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Exploring the causes of landfill fires

Anna Pope

Tontitown Fire Chief Mark Ramsey and his wife knew they would live near a landfill when they moved to Tontitown.

"Yeah, I started as a volunteer and part-time fireman with the Tontitown Fire Department in 2016," Ramsey said. "(I) Jumped on board with the City of Tontitown full time and 2019 as the fire marshal.

Since he started working at the city’s fire department, Ramsey said the department has responded to 13 fires from 2016 to June 2023 at the Eco Vista Landfill. He worked in the roles of a firefighter and fire investigator in the responses.

Ramsey said the department can control certain fires, but he is worried about the more severe fires the department helped extinguish. He said in one incident, 100,000 gallons of water was used and they had to bury the fire to put it out.

"We've brought in our mutual aid and automatic aid departments to help combat those fires," Ramsey said. "We've had 10 different departments on scene before, and there's not enough trucks, not enough water, not enough personnel to do a dent of damage against a fire out there. The only thing that works is burying these fires. "

When a fire is buried, Ramsey said it is more difficult to find out the cause. For him, the trash service is necessary but he is concerned about the fires.

The Tontitown landfill is growing because it needs more room. It's the main landfill for Northwest Arkansas, an area where the population is expected to double and reach about one million people in 2045.

Tontitown residents and its local government are against landfill expansions. Residents cite health and environmental concerns, including air and water quality.

Thousands of landfill fires burn across the nation every year, according to theU.S. Fire Administration.

Landfills often act to extinguish fires. This includes smothering them with soil, moving burning material to safe areas or temporarily shutting down the gas extraction systembefore reaching out to local fire departments. When the Arkansas Department of Environmental Quality is informed of fires or complaints, it investigates them.

Fires in a landfill can be on the surface or underground. Peak times for landfill fires are spring and summer, and there are other factors like gas production.

A common gas landfills produce is methane when trash decomposes. Wen Zhang, an associate professor in the University of Arkansas’ Civil Engineering Department, said methane production is not consistent. She said it depends on the type of waste, how much trash is thrown away and how fast the material degrades.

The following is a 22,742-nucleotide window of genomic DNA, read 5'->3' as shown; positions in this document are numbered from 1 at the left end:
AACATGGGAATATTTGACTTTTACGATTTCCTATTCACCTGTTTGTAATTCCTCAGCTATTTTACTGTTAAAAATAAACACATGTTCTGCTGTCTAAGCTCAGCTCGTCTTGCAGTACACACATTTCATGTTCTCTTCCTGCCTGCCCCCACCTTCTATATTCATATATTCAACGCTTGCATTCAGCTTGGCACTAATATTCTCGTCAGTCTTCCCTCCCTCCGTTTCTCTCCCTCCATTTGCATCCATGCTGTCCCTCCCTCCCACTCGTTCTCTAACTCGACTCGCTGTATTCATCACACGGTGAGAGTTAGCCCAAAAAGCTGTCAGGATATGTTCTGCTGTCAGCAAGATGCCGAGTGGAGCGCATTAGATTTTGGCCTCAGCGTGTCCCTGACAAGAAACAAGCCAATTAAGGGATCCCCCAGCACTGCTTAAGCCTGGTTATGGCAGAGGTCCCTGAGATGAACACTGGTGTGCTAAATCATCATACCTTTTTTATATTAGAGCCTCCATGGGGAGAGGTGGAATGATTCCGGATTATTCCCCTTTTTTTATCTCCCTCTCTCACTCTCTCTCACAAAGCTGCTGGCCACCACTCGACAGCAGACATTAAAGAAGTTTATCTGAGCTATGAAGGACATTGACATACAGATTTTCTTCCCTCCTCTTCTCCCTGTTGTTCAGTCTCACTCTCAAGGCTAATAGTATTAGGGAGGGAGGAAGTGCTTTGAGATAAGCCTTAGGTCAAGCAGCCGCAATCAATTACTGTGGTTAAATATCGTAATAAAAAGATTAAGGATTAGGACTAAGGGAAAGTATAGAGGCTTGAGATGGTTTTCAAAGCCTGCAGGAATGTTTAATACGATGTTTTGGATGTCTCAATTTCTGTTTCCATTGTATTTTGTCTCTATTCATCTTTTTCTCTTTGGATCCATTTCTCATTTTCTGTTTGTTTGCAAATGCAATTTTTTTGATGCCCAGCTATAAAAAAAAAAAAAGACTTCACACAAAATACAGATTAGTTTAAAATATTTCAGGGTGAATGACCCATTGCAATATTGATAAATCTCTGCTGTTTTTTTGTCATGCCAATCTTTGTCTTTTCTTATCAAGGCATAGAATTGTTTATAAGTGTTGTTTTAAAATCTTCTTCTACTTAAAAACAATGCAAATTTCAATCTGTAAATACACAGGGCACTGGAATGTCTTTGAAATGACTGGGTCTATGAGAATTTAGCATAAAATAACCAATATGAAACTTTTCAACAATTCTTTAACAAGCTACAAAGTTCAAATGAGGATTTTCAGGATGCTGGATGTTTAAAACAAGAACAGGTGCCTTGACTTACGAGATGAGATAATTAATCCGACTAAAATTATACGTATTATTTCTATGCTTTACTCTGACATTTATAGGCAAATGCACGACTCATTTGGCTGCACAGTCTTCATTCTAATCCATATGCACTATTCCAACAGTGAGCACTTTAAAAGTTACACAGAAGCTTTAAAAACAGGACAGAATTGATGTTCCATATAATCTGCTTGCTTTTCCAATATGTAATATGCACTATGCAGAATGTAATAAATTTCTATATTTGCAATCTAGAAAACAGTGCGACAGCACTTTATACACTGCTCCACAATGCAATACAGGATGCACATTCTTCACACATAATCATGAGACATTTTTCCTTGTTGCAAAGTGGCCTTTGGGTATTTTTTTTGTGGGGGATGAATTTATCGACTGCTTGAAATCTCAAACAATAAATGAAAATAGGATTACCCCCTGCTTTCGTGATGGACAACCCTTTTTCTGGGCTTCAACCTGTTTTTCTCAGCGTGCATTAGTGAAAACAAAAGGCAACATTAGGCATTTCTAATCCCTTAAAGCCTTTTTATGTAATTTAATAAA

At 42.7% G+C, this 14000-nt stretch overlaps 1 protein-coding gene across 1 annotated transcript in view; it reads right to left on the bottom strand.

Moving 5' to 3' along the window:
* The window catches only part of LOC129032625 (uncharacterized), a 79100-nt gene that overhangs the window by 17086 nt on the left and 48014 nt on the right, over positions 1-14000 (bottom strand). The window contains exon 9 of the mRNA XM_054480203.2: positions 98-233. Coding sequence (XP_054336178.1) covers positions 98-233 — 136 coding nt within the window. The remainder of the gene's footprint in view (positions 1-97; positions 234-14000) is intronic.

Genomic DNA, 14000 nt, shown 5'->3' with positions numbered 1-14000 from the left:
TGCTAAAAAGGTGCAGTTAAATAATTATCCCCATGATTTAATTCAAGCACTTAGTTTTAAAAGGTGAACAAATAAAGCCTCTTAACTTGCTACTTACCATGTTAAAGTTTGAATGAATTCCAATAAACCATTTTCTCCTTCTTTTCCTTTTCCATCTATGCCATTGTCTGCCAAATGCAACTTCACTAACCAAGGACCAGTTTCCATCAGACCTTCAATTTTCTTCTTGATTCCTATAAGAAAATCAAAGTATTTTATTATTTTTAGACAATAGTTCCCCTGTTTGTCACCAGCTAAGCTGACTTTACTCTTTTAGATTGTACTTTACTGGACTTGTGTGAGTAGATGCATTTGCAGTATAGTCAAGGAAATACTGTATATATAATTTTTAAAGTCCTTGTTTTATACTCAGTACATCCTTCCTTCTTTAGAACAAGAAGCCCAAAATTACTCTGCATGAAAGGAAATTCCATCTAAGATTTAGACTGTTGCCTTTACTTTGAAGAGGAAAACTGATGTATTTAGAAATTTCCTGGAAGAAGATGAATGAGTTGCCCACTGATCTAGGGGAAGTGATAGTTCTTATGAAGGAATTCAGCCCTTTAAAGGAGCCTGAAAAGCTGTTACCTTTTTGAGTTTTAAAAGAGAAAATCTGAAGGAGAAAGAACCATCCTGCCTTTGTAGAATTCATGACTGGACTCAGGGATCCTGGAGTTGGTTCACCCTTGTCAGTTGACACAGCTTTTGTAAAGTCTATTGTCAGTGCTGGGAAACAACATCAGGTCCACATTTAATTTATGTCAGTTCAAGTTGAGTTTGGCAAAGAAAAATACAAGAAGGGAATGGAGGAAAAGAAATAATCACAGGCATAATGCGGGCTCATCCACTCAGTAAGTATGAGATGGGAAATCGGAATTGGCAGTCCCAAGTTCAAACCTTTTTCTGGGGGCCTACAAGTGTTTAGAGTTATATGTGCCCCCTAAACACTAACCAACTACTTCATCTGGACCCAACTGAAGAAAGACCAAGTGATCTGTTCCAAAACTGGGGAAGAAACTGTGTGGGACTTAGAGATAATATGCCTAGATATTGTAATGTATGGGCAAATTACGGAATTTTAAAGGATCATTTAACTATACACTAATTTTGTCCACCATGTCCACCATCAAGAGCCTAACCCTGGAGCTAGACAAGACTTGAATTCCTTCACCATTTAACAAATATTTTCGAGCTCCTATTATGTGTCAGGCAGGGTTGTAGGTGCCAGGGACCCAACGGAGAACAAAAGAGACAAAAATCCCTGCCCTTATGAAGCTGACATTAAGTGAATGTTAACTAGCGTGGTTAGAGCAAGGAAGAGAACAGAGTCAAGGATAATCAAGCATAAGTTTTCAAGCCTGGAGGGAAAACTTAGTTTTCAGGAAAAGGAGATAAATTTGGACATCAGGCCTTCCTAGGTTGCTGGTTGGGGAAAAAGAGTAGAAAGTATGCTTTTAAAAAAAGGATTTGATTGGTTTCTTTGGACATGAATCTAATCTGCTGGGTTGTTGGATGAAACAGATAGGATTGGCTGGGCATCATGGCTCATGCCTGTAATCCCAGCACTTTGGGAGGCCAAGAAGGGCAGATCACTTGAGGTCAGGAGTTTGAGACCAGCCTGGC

"Like time also plays a role here, you know?" Zhang said. "Maybe during the more active years there's more methane produced and then there could be more fire. But over time, when the methane production starts to decrease or eventually, just becomes less and less and people probably don't need to worry about that so much."

Landfills can prevent fires through management like inspecting incoming waste.

Some landfills like Eco Vista, have a landfill gas collection system to draw out methane. Gas is extracted from the landfill through a networks made of wells and pipes, then it's processed and is turned into energy. This helps reduce emission and other hazards connected to landfill gas.

"I do know they are connected with Ozark Electric so basically, it's almost like everyone's solar system where they can sell this electricity to Ozark Electric so, that's in general how it works," Zhang said.

Ozarks at Large reached out to Waste Management to speak with someone about mitigation practices, landfills responses to fires and what can be expected as more trash is produced in the region for this story. A spokesperson for the company said it did not have any information to provide at this time.

There have been different causes of fires at Eco Vista including vehicle fires and a battery that was improperly disposed. The landfill does not dispose of hazardous material. Its class 1 landfill collects household waste and its class 4 landfill takes in construction materials.

Zhang said it's good for people to know what can be thrown away at the landfill.

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Anna Pope is KUAF's growth impact reporter and a Report for America corps member
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